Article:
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What is the significance of the red and white wooden stake?

The stake says “look here.” It marks the location of an iron bar, which marks a boundary.

To Survey or Not to Survey?

That is the question faced by home buyers. Before answering this question, it is important to understand what a survey is. A survey is a picture of what you own (or are considering purchasing). Typically, it will answer questions you might have about the property, such as:

  • How large is the the property?
  • Is the neighbour's fence really on your land?
  • Does the backyard go back as far as you think it does?
  • Who has a right to come on to your property?

While most of these questions are satisfactorily answered both on the previous deed and by the title search, only an up-to-date plan of survey can truly answer these questions. This type of survey is called a Surveyor's Real Property Report (SRPR).


What Does A Survey Show Me?

A survey will typically provide the following information:

Your deed may not give an accurate description of your property, particularly if the property has never been surveyed.

A survey will show you where certain features, such as fences, hedges or other improvements, are located in relation to your property boundaries.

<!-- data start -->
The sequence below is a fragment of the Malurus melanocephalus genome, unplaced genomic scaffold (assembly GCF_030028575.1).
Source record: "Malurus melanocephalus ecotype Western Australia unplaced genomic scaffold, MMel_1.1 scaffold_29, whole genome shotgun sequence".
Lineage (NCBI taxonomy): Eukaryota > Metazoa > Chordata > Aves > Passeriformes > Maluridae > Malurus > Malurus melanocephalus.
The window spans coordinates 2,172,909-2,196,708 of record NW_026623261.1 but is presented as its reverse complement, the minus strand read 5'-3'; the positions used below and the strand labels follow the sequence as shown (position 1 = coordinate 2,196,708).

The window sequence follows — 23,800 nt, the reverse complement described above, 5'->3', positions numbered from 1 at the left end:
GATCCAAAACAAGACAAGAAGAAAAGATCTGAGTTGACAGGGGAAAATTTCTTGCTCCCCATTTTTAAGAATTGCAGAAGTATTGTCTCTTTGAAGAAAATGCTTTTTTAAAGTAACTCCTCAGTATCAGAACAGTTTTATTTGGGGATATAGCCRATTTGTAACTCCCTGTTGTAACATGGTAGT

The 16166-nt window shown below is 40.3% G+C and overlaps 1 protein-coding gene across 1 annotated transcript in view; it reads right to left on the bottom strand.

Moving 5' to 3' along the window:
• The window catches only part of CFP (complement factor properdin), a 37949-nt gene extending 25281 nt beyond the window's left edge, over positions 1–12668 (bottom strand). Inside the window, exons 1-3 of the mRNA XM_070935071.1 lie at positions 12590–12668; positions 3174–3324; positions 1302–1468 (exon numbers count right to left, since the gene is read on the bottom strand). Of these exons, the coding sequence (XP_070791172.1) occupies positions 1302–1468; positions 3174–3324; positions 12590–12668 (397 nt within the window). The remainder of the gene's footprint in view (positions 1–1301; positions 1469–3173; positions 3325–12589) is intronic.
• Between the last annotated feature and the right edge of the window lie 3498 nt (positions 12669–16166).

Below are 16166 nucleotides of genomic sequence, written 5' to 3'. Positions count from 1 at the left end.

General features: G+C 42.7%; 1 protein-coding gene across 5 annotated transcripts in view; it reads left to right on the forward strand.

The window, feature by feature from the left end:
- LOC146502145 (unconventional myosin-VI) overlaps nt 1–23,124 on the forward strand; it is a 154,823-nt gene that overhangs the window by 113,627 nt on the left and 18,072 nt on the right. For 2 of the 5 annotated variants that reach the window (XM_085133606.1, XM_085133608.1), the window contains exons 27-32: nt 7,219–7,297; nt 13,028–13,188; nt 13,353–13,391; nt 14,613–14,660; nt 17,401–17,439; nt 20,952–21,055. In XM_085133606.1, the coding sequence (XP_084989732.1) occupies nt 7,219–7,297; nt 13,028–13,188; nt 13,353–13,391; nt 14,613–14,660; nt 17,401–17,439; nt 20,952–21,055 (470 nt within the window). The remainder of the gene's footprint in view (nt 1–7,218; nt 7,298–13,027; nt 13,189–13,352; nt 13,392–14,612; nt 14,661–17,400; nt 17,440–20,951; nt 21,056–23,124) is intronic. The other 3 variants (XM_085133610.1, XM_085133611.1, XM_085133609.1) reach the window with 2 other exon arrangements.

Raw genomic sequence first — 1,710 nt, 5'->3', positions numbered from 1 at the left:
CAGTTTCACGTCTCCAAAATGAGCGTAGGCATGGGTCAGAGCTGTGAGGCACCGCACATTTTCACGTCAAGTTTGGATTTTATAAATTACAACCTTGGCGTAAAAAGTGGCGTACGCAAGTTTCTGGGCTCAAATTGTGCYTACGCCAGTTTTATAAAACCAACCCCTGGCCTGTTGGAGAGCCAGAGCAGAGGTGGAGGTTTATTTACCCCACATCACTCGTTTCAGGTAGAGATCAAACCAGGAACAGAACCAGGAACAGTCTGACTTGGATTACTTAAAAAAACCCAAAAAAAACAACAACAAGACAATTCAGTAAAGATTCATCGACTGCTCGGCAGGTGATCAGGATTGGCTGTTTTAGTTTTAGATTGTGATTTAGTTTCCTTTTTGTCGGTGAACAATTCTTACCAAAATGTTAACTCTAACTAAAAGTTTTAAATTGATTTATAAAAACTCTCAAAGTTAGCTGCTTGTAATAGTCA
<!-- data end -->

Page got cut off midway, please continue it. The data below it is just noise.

Zoning Compliance
An up-to-date survey will show the location of the buildings, including additions. This information is necessary to ensure that all setback requirements and other zoning and site plan regulations have been met.

Before buying, you will want to know if any features on the neighbour(s)’s properties or on the property you are buying exceed their respective boundaries.


Is There An Alternative To A Surveyor's Real Property Report?

If you are not mortgaging your property you may not want a full Surveyor's Real Property Report. A boundary survey will tell you all of the information provided with a SRPR, without the additional cost of having a plan prepared. This less expensive alternative is useful when you want to:

  • build a fence or make other improvements to your property
  • avoid disputes with a neighbour
  • see where your boundaries are

For more information on what type of survey might be right for you, contact Meldrum Surveying. 


I just saw a surveyor in my front yard, digging. I didn't order a survey. Why is he here? Is he allowed to be?

Seeing a stranger on your property is always disconcerting. The first thing you want to do is make sure the person you're
seeing is actually a surveyor. All reputable survey companies make an effort to contact homeowners before entering onto their properties. While the usual practice is to knock on your door before arriving on your front lawn, survey crews are concerned about waking shift workers, and are sensitive to the concerns of women who are home alone. More and more surveyors are choosing to notify homeowners of their presence by placing a flyer on the doorknob or in the mailbox. To make sure the person you are seeing is actually a surveyor, look for a notice in your mailbox or on your doorknob and look for a company name on their vehicle or clothing.


Are there different types of plans?

Survey plans all have the same function: to accurately illustrate the condition of the property’s boundaries. Different plans are subject to different government statutes. All survey plans must be performed according to the Surveyor's Act and the Surveys Act. 






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